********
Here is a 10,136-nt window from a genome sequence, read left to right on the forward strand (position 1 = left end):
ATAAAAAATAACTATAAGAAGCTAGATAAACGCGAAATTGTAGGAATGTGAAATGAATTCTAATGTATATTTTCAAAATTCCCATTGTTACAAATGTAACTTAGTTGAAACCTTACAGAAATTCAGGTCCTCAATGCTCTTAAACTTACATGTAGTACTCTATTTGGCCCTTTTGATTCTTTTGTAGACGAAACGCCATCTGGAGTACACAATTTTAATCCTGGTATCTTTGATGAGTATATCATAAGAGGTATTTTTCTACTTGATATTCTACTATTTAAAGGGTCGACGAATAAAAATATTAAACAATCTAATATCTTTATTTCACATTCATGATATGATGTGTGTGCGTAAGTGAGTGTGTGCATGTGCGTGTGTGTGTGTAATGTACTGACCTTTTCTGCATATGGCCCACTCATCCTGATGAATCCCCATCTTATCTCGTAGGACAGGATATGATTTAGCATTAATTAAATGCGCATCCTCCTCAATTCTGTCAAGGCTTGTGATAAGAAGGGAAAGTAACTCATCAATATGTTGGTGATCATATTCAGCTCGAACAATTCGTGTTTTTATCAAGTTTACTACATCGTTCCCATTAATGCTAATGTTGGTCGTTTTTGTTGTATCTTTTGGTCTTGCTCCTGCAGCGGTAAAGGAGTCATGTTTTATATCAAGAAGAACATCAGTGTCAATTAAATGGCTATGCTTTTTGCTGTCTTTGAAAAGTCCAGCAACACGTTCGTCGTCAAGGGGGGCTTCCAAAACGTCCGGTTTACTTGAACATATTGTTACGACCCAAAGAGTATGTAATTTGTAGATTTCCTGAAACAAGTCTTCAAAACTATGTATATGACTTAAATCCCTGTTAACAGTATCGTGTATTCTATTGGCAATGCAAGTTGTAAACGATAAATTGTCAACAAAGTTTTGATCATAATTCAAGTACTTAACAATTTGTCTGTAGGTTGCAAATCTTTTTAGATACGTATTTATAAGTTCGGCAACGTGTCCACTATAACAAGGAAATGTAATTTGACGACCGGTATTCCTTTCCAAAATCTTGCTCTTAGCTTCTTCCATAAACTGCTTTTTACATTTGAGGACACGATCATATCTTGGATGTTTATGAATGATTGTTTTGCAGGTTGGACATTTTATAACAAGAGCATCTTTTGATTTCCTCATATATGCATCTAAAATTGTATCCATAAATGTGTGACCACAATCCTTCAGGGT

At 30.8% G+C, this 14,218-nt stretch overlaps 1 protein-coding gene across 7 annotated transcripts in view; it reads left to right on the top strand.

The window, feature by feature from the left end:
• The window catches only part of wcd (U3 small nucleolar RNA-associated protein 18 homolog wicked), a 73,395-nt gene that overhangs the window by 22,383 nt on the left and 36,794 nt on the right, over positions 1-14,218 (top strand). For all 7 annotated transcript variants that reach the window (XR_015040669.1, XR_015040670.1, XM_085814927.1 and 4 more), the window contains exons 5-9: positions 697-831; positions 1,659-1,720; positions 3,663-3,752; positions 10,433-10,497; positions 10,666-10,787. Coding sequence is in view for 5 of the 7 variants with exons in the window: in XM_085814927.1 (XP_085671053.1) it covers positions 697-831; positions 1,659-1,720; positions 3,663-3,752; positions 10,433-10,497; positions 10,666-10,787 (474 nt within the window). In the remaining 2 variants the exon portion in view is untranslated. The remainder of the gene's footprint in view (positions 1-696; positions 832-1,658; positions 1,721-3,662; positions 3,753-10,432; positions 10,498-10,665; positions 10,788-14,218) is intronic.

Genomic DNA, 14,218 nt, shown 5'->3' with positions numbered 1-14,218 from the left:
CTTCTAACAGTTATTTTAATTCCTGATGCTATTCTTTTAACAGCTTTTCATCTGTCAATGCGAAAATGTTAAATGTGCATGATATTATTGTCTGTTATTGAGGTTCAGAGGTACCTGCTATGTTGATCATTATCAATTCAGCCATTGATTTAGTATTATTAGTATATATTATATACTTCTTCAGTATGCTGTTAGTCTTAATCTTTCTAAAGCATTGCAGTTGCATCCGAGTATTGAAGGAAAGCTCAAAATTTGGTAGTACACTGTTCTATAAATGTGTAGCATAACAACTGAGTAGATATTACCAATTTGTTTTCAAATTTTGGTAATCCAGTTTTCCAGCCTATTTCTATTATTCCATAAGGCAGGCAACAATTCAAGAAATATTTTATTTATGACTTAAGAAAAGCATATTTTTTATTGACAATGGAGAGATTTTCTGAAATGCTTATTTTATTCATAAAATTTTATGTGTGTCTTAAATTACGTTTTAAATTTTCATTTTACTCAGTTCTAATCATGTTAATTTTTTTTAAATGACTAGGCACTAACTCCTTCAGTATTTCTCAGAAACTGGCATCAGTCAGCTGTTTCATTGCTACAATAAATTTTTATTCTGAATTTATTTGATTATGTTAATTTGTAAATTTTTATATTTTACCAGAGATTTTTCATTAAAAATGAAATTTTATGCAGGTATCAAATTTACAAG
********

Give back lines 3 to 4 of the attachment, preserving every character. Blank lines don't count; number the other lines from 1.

At 30.8% G+C, this 14,218-nt stretch overlaps 1 protein-coding gene across 7 annotated transcripts in view; it reads left to right on the top strand.

The window, feature by feature from the left end: